Ok. So we have a basic command that outputs two lines of commands. Try to evaluate (You get the same result using either eval method):

$ `./display-a-command` /home/my-user-name

Fucknuggets. It only ran "pwd" once. The two lines got mashed together into one line and bash really executed the single command pwd pwd. The second "pwd" was ignored as an unused argument to the first "pwd". That's not at all what we wanted.

The Cool Part

Turns out there's an easy way to do a multi-line eval:

$ eval "`./display-a-command`" /home/my-user-name /home/my-user-name

Yup. That's it. The internal `./display-a-command` evaluates to our two-line command, and the double-quotes ensure the newline gets preserved when passed to eval.

It even works when display-a-command's output includes backticks and quotes:

$ cat display-a-command2 #!/bin/bash echo \`echo pwd\` echo eval \"pwd\" $ chmod +x display-a-command2 $ ./display-a-command2 `echo pwd` eval "pwd" $ eval "`./display-a-command2`" /home/my-user-name /home/my-user-name

Nice. Cool, huh? At least I think it is, anyway.

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Tagged Scriptlike release: v0.7.0

Scriptlike is a utility library to aid in writing script-like programs in D (available through DUB):

Two things in this release:

  • Easy input-prompting module "scriptlike.interact", by Jesse Phillips. This has actually been in master for quite some time, but now it's part of a tagged release.
  • Fixed: The unittests failed to compile on DMD 2.067.0

Early heads-up warning: While scriptlike currently supports DMDs as early as 2.064.2, I will likely be increasing the minimum supported DMD up to 2.066.0 between now and the next release, due to increasing reliance on the newer parts of std.process (which prior to 2.066.0 had "paths with spaces" problems on Windows, which I was previously able to work around using the outdated system() function).

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Windows Equivalent of sudo

Yea, yea, I know what day today is. And NO, this post isn't some idiotic prank (or any prank at all, for that matter). Irritating psuedo-holiday...

I'd been a Windows guy most of my life, but lately (for various reasons) I've gravitated more to Linux. (Not that I consider any OSes to be all that fantastic). One thing that's quite handy in Linux is the "Don't give me this 'access' shit, I bought and own your circuit board ass, so fucking do what I tell you to" command: sudo.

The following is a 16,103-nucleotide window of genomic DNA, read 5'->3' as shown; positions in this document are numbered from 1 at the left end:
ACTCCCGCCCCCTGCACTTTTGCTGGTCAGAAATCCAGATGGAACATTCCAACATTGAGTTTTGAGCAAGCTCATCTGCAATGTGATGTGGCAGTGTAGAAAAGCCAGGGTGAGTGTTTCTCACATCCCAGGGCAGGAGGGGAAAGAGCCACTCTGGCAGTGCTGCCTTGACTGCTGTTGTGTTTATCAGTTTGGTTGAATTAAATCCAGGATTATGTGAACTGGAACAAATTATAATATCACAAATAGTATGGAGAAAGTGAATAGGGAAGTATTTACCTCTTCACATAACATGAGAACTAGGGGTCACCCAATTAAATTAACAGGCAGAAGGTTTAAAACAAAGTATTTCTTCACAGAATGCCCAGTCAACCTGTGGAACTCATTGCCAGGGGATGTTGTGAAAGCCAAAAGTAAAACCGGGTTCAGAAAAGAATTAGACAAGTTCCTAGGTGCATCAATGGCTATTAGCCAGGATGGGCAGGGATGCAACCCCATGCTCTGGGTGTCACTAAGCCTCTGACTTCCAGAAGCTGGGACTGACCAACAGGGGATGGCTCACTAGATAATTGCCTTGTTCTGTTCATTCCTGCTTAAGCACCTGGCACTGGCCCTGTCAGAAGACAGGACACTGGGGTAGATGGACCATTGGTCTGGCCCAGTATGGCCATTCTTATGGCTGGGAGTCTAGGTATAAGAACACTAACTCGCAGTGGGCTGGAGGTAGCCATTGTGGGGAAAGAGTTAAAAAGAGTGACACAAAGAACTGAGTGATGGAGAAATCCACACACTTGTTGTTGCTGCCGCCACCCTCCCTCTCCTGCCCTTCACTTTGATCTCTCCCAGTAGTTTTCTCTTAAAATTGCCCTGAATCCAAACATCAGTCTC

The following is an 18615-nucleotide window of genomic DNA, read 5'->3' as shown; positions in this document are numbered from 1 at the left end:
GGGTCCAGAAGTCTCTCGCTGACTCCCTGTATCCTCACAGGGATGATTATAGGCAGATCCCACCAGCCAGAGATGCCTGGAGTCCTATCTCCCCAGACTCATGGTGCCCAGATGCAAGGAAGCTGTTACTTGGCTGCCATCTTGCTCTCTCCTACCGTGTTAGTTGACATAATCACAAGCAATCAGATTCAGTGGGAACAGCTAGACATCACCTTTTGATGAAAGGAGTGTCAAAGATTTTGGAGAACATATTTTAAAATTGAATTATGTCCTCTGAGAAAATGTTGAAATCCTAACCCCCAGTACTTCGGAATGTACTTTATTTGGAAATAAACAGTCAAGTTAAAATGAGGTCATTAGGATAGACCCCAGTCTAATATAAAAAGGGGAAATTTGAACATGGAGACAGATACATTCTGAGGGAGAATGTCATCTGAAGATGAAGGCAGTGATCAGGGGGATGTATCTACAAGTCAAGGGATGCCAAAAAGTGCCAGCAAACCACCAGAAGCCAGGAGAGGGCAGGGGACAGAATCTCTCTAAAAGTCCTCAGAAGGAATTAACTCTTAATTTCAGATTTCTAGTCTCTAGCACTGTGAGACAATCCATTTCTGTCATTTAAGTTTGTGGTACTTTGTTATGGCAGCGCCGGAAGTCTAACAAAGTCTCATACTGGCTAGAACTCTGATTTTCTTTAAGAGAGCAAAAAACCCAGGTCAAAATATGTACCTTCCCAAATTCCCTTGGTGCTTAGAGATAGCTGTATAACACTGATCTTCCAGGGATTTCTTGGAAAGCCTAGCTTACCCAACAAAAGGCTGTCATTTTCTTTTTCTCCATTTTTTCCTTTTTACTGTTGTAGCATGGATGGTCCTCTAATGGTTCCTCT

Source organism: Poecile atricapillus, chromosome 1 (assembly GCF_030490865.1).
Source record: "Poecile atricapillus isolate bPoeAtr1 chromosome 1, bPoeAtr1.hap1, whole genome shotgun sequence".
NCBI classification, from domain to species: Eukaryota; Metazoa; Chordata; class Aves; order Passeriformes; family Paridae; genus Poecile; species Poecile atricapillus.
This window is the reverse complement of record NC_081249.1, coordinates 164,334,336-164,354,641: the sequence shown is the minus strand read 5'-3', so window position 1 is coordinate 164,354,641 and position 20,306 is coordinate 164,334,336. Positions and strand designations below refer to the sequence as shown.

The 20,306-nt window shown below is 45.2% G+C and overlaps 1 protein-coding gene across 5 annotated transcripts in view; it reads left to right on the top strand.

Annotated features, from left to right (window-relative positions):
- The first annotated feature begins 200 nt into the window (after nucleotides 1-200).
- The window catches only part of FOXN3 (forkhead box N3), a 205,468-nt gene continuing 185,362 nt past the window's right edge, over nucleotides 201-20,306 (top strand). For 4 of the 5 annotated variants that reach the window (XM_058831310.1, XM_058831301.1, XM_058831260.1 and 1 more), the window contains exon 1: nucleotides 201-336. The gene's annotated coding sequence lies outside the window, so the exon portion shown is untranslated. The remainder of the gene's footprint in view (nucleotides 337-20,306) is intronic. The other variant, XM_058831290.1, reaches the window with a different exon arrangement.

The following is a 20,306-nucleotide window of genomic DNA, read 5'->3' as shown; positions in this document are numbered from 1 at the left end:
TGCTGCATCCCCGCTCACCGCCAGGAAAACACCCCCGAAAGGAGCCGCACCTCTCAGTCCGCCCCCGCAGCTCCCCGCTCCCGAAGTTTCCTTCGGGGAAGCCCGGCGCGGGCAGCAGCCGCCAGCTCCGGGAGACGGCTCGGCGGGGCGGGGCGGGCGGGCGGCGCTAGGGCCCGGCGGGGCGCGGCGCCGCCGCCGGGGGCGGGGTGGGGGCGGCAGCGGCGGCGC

Last few versions of Windows have started getting uppity about access privileges, so I've occasionally run into a similar need. For example, logging in as an Administrator, firing up an Administrator-priveledge command line, and still getting "access denied" shit from one CLI tool or another regarding files and paths I know damn well I have full access to.

As can probably be expected, the Windows equivalent is all goofy, verbose and awkward (and launches the provided command in a separate auto-closing windows, gee thanks), but at least it's there:

runas /profile /user:YourUserName "C:\Full\Path\To\Program.exe Your Args Here"

Make sure to properly escape anything in those double-quotes (whee...I miss sudo already...). And...oh yea, your PATH won't work here, so you need to know the full path to your program. Luckily, there's an equivalent to "which". Side note: I don't know why that's calling it "where.bat", it behaves more like Linux "which" (shows the path to the one program that would actually get run) than the built-in Windows "where" (shows all programs on the PATH with the given name).

REM This is 'which.bat' @setlocal @set P2=.;%PATH% @for %%e in (%PATHEXT%) do @for %%i in (%~n1%%e) do @if NOT "%%~$P2:i"=="" echo %%~$P2:i

Toss that into a "which.bat", save to your windows directory (yea, not real clean, but hey, it's Windows, I don't give a crap), and get your work done:

> doshit now Fuck off, access denied > sudo doshit now I'm Windows, I don't understand that > which doshit C:\Some\Big\Path\doshit.bat > runas /profile /user:MyUserName "C:\Some\Big\Path\doshit.bat now" Oh, snap!